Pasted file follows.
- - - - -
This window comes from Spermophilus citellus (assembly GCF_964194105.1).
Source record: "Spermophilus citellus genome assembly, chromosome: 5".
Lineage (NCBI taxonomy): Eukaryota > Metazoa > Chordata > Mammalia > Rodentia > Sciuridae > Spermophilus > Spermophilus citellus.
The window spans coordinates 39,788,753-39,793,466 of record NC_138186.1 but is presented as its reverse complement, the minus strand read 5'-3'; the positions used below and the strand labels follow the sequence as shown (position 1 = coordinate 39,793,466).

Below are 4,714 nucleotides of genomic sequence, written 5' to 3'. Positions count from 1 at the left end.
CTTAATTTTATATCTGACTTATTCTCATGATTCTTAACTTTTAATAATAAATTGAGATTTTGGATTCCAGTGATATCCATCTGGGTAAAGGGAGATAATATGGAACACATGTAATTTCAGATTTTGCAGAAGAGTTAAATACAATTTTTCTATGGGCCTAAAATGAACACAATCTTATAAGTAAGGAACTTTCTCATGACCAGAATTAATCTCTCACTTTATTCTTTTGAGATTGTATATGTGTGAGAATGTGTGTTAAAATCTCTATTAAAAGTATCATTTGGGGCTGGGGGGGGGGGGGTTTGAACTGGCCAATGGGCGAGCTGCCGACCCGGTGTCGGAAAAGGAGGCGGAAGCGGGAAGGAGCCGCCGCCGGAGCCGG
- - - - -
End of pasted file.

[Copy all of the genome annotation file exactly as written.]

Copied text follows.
This window comes from Spermophilus citellus (assembly GCF_964194105.1).
Source record: "Spermophilus citellus genome assembly, chromosome: 5".
Lineage (NCBI taxonomy): Eukaryota > Metazoa > Chordata > Mammalia > Rodentia > Sciuridae > Spermophilus > Spermophilus citellus.
The window spans coordinates 39,788,753-39,793,466 of record NC_138186.1 but is presented as its reverse complement, the minus strand read 5'-3'; the positions used below and the strand labels follow the sequence as shown (position 1 = coordinate 39,793,466).

Below are 4,714 nucleotides of genomic sequence, written 5' to 3'. Positions count from 1 at the left end.
CTTAATTTTATATCTGACTTATTCTCATGATTCTTAACTTTTAATAATAAATTGAGATTTTGGATTCCAGTGATATCCATCTGGGTAAAGGGAGATAATATGGAACACATGTAATTTCAGATTTTGCAGAAGAGTTAAATACAATTTTTCTATGGGCCTAAAATGAACACAATCTTATAAGTAAGGAACTTTCTCATGACCAGAATTAATCTCTCACTTTATTCTTTTGAGATTGTATATGTGTGAGAATGTGTGTTAAAATCTCTATTAAAAGTATCATTTGGGGCTGGGGGGGGGGGGGTTTGAACTGGCCAATGGGCGAGCTGCCGACCCGGTGTCGGAAAAGGAGGCGGAAGCGGGAAGGAGCCGCCGCCGGAGCCGG